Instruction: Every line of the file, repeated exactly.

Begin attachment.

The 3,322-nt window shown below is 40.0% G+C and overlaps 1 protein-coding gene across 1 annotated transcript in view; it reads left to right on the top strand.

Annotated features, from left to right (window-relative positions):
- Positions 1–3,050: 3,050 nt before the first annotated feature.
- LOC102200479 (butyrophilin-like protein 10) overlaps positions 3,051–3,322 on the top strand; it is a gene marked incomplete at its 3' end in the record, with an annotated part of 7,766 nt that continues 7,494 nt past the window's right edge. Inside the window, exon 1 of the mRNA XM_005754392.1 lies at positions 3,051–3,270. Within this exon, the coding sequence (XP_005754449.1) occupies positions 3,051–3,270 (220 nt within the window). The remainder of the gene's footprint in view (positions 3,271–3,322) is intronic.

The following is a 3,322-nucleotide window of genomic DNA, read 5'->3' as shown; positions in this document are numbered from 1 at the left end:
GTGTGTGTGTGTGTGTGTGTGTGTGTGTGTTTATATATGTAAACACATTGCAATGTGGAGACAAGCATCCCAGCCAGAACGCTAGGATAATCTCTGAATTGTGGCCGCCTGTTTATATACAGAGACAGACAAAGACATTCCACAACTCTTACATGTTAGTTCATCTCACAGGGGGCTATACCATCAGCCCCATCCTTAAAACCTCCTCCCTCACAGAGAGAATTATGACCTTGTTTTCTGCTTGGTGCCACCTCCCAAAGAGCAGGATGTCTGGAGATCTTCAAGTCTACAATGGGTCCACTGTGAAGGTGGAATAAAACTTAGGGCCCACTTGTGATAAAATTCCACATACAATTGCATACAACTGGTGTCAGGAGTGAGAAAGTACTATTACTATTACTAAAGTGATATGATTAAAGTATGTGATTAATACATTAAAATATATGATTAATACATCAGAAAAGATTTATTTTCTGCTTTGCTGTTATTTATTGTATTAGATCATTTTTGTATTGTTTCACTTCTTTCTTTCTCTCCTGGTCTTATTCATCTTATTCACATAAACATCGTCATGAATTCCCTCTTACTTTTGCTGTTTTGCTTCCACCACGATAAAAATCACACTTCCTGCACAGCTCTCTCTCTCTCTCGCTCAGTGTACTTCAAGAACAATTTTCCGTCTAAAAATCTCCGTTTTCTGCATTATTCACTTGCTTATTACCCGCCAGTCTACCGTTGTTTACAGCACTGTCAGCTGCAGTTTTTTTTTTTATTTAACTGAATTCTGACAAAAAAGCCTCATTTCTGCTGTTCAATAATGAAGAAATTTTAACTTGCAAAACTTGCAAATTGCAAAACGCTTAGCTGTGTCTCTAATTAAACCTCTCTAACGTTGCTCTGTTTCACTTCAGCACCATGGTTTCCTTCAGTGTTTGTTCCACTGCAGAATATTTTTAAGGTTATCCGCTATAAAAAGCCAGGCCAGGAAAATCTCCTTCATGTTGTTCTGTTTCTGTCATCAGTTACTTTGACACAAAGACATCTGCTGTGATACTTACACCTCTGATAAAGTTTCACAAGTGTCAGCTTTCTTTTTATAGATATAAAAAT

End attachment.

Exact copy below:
The 3,322-nt window shown below is 40.0% G+C and overlaps 1 protein-coding gene across 1 annotated transcript in view; it reads left to right on the top strand.

Annotated features, from left to right (window-relative positions):
- Positions 1–3,050: 3,050 nt before the first annotated feature.
- LOC102200479 (butyrophilin-like protein 10) overlaps positions 3,051–3,322 on the top strand; it is a gene marked incomplete at its 3' end in the record, with an annotated part of 7,766 nt that continues 7,494 nt past the window's right edge. Inside the window, exon 1 of the mRNA XM_005754392.1 lies at positions 3,051–3,270. Within this exon, the coding sequence (XP_005754449.1) occupies positions 3,051–3,270 (220 nt within the window). The remainder of the gene's footprint in view (positions 3,271–3,322) is intronic.

The following is a 3,322-nucleotide window of genomic DNA, read 5'->3' as shown; positions in this document are numbered from 1 at the left end:
GTGTGTGTGTGTGTGTGTGTGTGTGTGTGTTTATATATGTAAACACATTGCAATGTGGAGACAAGCATCCCAGCCAGAACGCTAGGATAATCTCTGAATTGTGGCCGCCTGTTTATATACAGAGACAGACAAAGACATTCCACAACTCTTACATGTTAGTTCATCTCACAGGGGGCTATACCATCAGCCCCATCCTTAAAACCTCCTCCCTCACAGAGAGAATTATGACCTTGTTTTCTGCTTGGTGCCACCTCCCAAAGAGCAGGATGTCTGGAGATCTTCAAGTCTACAATGGGTCCACTGTGAAGGTGGAATAAAACTTAGGGCCCACTTGTGATAAAATTCCACATACAATTGCATACAACTGGTGTCAGGAGTGAGAAAGTACTATTACTATTACTAAAGTGATATGATTAAAGTATGTGATTAATACATTAAAATATATGATTAATACATCAGAAAAGATTTATTTTCTGCTTTGCTGTTATTTATTGTATTAGATCATTTTTGTATTGTTTCACTTCTTTCTTTCTCTCCTGGTCTTATTCATCTTATTCACATAAACATCGTCATGAATTCCCTCTTACTTTTGCTGTTTTGCTTCCACCACGATAAAAATCACACTTCCTGCACAGCTCTCTCTCTCTCTCGCTCAGTGTACTTCAAGAACAATTTTCCGTCTAAAAATCTCCGTTTTCTGCATTATTCACTTGCTTATTACCCGCCAGTCTACCGTTGTTTACAGCACTGTCAGCTGCAGTTTTTTTTTTTATTTAACTGAATTCTGACAAAAAAGCCTCATTTCTGCTGTTCAATAATGAAGAAATTTTAACTTGCAAAACTTGCAAATTGCAAAACGCTTAGCTGTGTCTCTAATTAAACCTCTCTAACGTTGCTCTGTTTCACTTCAGCACCATGGTTTCCTTCAGTGTTTGTTCCACTGCAGAATATTTTTAAGGTTATCCGCTATAAAAAGCCAGGCCAGGAAAATCTCCTTCATGTTGTTCTGTTTCTGTCATCAGTTACTTTGACACAAAGACATCTGCTGTGATACTTACACCTCTGATAAAGTTTCACAAGTGTCAGCTTTCTTTTTATAGATATAAAAAT